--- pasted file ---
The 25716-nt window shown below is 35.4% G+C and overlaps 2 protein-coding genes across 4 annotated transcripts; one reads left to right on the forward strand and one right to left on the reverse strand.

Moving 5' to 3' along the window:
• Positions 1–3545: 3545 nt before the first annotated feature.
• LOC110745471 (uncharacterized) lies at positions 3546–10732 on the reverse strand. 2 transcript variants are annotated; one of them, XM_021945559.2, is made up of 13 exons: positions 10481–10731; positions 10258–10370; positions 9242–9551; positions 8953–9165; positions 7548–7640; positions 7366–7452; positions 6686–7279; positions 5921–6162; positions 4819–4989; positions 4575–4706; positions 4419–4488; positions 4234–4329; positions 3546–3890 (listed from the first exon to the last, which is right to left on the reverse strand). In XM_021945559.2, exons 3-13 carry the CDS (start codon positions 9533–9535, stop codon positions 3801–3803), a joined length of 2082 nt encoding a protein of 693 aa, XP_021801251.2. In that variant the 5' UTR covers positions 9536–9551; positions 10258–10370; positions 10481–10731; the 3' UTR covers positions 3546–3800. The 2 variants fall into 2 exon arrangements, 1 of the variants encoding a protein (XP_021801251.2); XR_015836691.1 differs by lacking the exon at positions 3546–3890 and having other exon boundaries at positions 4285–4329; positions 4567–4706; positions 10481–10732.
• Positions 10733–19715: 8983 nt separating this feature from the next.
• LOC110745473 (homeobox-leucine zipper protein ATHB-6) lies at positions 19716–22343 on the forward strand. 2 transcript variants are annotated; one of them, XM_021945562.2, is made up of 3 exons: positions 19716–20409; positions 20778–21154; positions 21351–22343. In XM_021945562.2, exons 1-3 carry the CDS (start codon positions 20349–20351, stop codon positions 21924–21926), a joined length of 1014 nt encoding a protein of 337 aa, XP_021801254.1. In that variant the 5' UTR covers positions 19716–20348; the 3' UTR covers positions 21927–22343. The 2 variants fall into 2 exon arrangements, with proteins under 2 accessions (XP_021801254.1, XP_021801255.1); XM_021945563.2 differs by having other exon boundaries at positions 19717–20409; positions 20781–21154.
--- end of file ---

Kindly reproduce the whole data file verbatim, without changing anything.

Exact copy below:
The 25716-nt window shown below is 35.4% G+C and overlaps 2 protein-coding genes across 4 annotated transcripts; one reads left to right on the forward strand and one right to left on the reverse strand.

Moving 5' to 3' along the window:
• Positions 1–3545: 3545 nt before the first annotated feature.
• LOC110745471 (uncharacterized) lies at positions 3546–10732 on the reverse strand. 2 transcript variants are annotated; one of them, XM_021945559.2, is made up of 13 exons: positions 10481–10731; positions 10258–10370; positions 9242–9551; positions 8953–9165; positions 7548–7640; positions 7366–7452; positions 6686–7279; positions 5921–6162; positions 4819–4989; positions 4575–4706; positions 4419–4488; positions 4234–4329; positions 3546–3890 (listed from the first exon to the last, which is right to left on the reverse strand). In XM_021945559.2, exons 3-13 carry the CDS (start codon positions 9533–9535, stop codon positions 3801–3803), a joined length of 2082 nt encoding a protein of 693 aa, XP_021801251.2. In that variant the 5' UTR covers positions 9536–9551; positions 10258–10370; positions 10481–10731; the 3' UTR covers positions 3546–3800. The 2 variants fall into 2 exon arrangements, 1 of the variants encoding a protein (XP_021801251.2); XR_015836691.1 differs by lacking the exon at positions 3546–3890 and having other exon boundaries at positions 4285–4329; positions 4567–4706; positions 10481–10732.
• Positions 10733–19715: 8983 nt separating this feature from the next.
• LOC110745473 (homeobox-leucine zipper protein ATHB-6) lies at positions 19716–22343 on the forward strand. 2 transcript variants are annotated; one of them, XM_021945562.2, is made up of 3 exons: positions 19716–20409; positions 20778–21154; positions 21351–22343. In XM_021945562.2, exons 1-3 carry the CDS (start codon positions 20349–20351, stop codon positions 21924–21926), a joined length of 1014 nt encoding a protein of 337 aa, XP_021801254.1. In that variant the 5' UTR covers positions 19716–20348; the 3' UTR covers positions 21927–22343. The 2 variants fall into 2 exon arrangements, with proteins under 2 accessions (XP_021801254.1, XP_021801255.1); XM_021945563.2 differs by having other exon boundaries at positions 19717–20409; positions 20781–21154.